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German emission reductions set to fall short of 2020 targets

A court in the western German city of Münster has ruled that the electric utility company RWE must indefinitely postpone its planned clearing of the 200-hectare (500-acre) Hambach forest, which has been a battleground between environmental activists and police for six years. Following a lawsuit brought by BUND, the German branch of Friends of the Earth, the senior administrative court in Münster ruled on Friday the 5th of October that RWE must postpone the clearing until the court reaches a verdict, which the company expects will take until late 2020.

RWE, which owns the land on which the 12,000-year-old forest is located, had plans to clear half of the forest to make way for an open-cast lignite mine. Consequently, the company’s share prices have plummeted since the ruling.

Lignite, also known as “brown coal”, is a combustible rock formed from compressed peat. CO2 emissions from lignite combustion are often significantly higher than those from traditional “black coal” combustion, due to its high moisture content and low density.

According to Greenpeace, the German energy ministry had supported the planned clearing, since although the CO2 emissions of lignite are often significantly higher than traditional coal combustion, it has a higher energy output. However, the court in Münster ruled that RWE had not provided sufficient evidence to prove that the forest clearing was necessary to maintain German energy supply.

Protesters, some of whom have occupied the forest for six years, living in treehouses, have been forcibly removed by police in recent weeks, following a ban on protests in the forest. An administrative court in Aachen has since overturned the ban. On Saturday the 6th of October, thousands of anti-coal demonstrators descended on the forest to celebrate the unexpected court victory against RWE.

Meanwhile, Germany is on course to fall significantly short of its stated goal of reducing CO2 emissions to 40% below 1990 levels by 2020 unless urgent measures are taken, according to experts. The thinktank Agora Energiewende has published an inventory of current data which casts doubt on the possibility of achieving the 40% emission reductions, which Germany initially agreed to do in 2007. The report states that ‘Without further measures, Germany’s climate protection target for 2020 will be drastically missed’. A draft government report recently stated that emissions were only expected to fall by about 32% by 2020. The report blames higher than expected economic activity and economic growth for the shortfall.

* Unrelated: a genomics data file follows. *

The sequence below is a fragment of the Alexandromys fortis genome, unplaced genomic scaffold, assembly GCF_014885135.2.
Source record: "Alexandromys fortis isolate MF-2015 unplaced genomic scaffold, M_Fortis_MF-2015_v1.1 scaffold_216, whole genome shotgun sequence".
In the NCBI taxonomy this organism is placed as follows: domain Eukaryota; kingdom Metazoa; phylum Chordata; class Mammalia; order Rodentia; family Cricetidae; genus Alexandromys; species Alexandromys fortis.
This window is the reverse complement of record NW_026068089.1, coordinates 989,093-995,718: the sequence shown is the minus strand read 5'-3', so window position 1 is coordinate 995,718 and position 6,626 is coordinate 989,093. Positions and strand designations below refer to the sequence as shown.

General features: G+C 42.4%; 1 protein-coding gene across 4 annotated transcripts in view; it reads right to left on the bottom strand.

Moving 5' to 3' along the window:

The findings call into question Germany’s international reputation concerning environmental matters. Germany has invested heavily in renewable energy sources but still relies on fossil fuels more than most European countries. Since the Fukushima nuclear disaster in Japan in 2011, Germany has begun phasing out nuclear power plants. However, this has led to a greater reliance on fossil fuels such as coal to compensate for the loss of nuclear power. Back in May, the European Commission began legal proceedings against Germany and five other European countries, whom it accused of breaching laws imposing limits on air pollution, according to Deutsche Welle.

It remains to be seen how German Chancellor Angela Merkel’s government will respond to the findings, and if Germany can maintain its reputation of being the European leader on environmental policy.


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